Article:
SEA ISLE CITY - Sprinkles gives new meaning to the term “fat cat.”

The 33-pound tabby is so fat she can’t even roll over. If she did, she probably couldn’t get back up.

“Whatever position she’s in, she’s stuck. She can barely move,” said Stacy Jones Olandt, a volunteer here at the non-profit S.O.S. Sea Isle City Cats.

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Sprinkles is so fat, she can’t even properly groom herself. There are parts of her body she simply can’t reach.

Olandt said when the feline was surrendered after a house foreclosure they had to get a dog crate to move her. They also had to get help.

“We’re a bunch of old ladies. We had to get a young man to get her up the steps,” said Olandt.

But the four-year-old black and white cat, with olive eyes and a pink nose, quickly won over the volunteers who care for the city’s wild and some domestic cats. She is very affectionate.

“She’s sweet, sweet, sweet. I’ve never seen so many people broken-hearted and hopeful at the same time,” said Olandt.

The volunteers are broken-hearted because Sprinkles arrived with a flea infestation, ear mites, a rear-end infection, and grossly overweight. She has the body type for a smaller cat and should weigh about 10 pounds.

“We’ve seen fat cats at 20 to 25 pounds but this is just obscene. Cats, by and large, don’t overfeed themselves. This is similar to a 600 or 700 pound human that should weigh 180 pounds,” said Olandt.

The volunteers are also hopeful because the prognosis is good. They have already addressed the fleas and mites while Sprinkles is being treated with antibiotics. They will slowly shed the weight, about one pound a month, with an extra incentive to get the job done.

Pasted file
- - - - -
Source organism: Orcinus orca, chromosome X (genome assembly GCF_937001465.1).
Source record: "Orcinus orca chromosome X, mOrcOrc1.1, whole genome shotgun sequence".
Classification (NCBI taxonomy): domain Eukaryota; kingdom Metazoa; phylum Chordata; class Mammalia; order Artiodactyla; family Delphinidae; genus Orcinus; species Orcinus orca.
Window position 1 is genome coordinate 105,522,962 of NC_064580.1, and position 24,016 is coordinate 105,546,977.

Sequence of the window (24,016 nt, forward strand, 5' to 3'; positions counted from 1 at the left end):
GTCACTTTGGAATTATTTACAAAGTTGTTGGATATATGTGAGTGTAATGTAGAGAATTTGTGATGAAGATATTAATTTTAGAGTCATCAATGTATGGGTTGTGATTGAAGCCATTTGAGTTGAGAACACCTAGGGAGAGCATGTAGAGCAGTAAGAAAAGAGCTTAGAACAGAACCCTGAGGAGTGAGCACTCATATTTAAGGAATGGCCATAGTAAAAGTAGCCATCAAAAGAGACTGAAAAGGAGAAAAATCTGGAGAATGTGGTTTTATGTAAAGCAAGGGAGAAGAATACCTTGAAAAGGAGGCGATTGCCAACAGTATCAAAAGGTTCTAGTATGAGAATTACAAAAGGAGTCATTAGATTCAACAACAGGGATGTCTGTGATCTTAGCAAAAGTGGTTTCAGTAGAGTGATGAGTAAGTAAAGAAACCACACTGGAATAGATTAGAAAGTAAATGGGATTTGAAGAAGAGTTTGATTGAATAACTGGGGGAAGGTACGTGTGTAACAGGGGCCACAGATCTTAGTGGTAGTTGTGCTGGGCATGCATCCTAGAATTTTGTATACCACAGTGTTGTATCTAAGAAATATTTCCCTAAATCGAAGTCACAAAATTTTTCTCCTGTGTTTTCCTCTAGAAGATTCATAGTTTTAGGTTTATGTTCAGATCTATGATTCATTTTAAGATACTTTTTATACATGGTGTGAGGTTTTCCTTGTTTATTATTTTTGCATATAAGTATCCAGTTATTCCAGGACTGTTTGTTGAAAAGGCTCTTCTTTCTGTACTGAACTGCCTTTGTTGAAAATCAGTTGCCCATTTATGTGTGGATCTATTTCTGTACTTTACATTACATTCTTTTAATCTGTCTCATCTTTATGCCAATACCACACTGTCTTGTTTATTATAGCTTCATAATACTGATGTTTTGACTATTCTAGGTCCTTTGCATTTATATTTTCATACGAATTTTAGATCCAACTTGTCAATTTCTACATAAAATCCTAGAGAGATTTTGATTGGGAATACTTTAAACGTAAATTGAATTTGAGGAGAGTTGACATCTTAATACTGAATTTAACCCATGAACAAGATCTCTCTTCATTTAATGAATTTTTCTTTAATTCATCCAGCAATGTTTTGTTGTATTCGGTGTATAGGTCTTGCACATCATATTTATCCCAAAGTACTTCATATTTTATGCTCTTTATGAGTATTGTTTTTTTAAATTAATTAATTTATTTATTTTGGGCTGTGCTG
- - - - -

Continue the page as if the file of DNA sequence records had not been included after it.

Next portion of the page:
“The veterinarian said if she loses the weight he’ll throw in a tummy-tuck,” said Olandt.

So how did Sprinkles get so fat? The volunteers are not really sure. One of their missions is animal awareness education and they are using the case to remind people over-feeding a pet is a form of abuse. They said the cat was surrendered two days ago to the Cape May County Animal Shelter, who called them up.

“She needed more care than what the shelter could provide,” said Olandt.

The group normally cares for what they call “community cats,” which used to be known as feral cats, by doing trap, neuter and release programs if they can’t be socialized and adopting out ones that can.

They provide food, shelter, and medical care. They run a thrift store called The Crooked Tail here on Landis Avenue and use the proceeds to care for animals.

The prognosis for a full recovery, and hopefully finding a loving home, are good for Sprinkles.

“Many cats live to be 20. She has a good future ahead of her, if she loses weight,” said Olandt.

The group is looking for a responsible owner who will help Sprinkles achieve the “beautiful body to match her “sweet spirit.” Anybody interested can call (609) 972-5887.


35 years with The Press of Atlantic City, the Asbury Park Press and other newspapers.

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